performing social technologies
76. Techné: Research in Philosophy and Technology: Volume > 22 > Issue: 3
Mark Thomas Young Artifacts as Rules: Wittgenstein and the Sociology of Technology
abstract | view |  rights & permissions | cited by
My goal in this article is to explore the extent to which the conception of rule-following which emerges from Wittgenstein’s later works can also yield important insights concerning the nature of technological practices. In particular, this article aims to examine how two interrelated themes of Wittgenstein’s Philosophical Investigations can be applied in the philosophical analysis of technology. Our first theme concerns linguistic practice; broadly construed, it is the claim that the use of language cannot be understood as determined by a system of context independent rules. The second, interrelated theme emerges as a consequence of the first; that the meaning of language is rendered indeterminate when analyzed in isolation from contexts of practice. Following the common tendency in the sociology of technology to draw analogies between language and technology, I aim to show how the arguments that Wittgenstein makes for these two claims concerning language can also help us to understand the relation between technical artifacts and technological practices. For, similar to Wittgenstein’s account of rules, it will be shown how artifacts cannot be adequately understood in isolation from a wider background of skillful practice and interpretation. To illustrate this idea, we will examine the case of the Geiger counter, with a view towards illustrating how important aspects of the function of the device are rendered indeterminate when assessed on the basis of physical design alone.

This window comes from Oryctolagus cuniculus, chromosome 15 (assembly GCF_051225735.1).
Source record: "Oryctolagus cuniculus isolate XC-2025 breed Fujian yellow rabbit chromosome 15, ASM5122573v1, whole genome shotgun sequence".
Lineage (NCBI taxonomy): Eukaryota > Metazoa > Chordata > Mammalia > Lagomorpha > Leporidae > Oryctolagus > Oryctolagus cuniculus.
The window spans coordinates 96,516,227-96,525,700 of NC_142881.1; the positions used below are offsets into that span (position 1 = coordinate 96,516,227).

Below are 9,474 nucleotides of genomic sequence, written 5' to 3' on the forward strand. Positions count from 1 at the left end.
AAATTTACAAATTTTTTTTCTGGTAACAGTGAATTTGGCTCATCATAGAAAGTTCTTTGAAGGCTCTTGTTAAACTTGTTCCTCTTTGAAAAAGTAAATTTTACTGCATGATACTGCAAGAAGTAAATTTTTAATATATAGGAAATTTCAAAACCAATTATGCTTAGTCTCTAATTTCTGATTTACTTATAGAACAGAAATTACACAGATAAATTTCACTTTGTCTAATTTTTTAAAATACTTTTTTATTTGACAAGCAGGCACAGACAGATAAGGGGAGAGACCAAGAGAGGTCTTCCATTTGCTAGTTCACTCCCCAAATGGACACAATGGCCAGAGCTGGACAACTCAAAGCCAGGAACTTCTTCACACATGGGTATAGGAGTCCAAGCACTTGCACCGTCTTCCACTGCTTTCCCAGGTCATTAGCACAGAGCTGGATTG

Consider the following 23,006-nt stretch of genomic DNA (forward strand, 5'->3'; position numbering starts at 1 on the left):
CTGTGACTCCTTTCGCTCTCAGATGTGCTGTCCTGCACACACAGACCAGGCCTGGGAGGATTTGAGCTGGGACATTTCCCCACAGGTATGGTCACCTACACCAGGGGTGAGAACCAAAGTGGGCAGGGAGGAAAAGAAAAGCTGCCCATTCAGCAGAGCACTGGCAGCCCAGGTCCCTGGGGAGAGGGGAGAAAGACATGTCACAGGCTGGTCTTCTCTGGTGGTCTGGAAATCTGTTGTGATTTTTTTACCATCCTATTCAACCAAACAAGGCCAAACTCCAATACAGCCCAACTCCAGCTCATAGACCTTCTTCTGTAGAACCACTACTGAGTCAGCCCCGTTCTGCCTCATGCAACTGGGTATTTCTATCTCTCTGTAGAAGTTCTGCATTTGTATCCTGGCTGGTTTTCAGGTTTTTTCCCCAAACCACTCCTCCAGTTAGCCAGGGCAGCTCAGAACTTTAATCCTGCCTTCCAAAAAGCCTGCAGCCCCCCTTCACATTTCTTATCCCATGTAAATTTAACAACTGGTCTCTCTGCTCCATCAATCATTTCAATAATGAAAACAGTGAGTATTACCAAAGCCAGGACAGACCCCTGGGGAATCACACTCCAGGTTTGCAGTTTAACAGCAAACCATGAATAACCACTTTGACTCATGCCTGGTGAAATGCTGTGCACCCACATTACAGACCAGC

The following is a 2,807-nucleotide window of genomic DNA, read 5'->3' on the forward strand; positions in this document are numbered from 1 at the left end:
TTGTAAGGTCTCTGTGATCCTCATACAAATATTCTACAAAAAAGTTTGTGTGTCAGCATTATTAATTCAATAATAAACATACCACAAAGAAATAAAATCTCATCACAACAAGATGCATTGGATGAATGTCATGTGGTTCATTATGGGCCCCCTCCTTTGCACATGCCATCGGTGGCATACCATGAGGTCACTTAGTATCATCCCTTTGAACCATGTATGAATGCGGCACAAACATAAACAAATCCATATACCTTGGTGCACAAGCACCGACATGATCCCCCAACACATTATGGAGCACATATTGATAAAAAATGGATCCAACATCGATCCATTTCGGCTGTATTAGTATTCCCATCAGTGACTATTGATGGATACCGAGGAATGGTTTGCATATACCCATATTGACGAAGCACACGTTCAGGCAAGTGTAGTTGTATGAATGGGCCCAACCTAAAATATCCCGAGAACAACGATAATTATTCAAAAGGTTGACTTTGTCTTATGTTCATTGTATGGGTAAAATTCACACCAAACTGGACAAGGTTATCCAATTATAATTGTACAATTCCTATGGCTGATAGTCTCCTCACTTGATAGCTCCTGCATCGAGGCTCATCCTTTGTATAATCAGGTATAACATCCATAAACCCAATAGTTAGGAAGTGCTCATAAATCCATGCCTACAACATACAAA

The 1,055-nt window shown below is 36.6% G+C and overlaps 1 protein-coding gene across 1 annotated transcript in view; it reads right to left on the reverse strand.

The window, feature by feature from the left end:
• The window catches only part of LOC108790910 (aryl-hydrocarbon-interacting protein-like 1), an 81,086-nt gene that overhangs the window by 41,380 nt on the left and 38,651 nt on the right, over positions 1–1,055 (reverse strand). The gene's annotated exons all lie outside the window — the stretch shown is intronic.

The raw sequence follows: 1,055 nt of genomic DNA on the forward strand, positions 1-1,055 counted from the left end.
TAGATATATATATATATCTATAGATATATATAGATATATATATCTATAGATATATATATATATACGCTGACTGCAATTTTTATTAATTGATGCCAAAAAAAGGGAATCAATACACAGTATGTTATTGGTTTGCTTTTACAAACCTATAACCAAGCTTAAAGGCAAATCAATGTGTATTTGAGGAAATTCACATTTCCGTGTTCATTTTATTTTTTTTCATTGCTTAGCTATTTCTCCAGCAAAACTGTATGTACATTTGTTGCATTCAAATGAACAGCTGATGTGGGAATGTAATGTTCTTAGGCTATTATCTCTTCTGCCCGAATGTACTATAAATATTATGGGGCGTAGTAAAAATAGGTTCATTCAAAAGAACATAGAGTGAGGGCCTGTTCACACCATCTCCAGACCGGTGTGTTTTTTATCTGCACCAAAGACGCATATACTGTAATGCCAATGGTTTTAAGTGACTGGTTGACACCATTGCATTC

77. Techné: Research in Philosophy and Technology: Volume > 22 > Issue: 3
Michał Piekarski, Witold Wachowski Artefacts as Social Things: Design-Based Approach to Normativity
abstract | view |  rights & permissions | cited by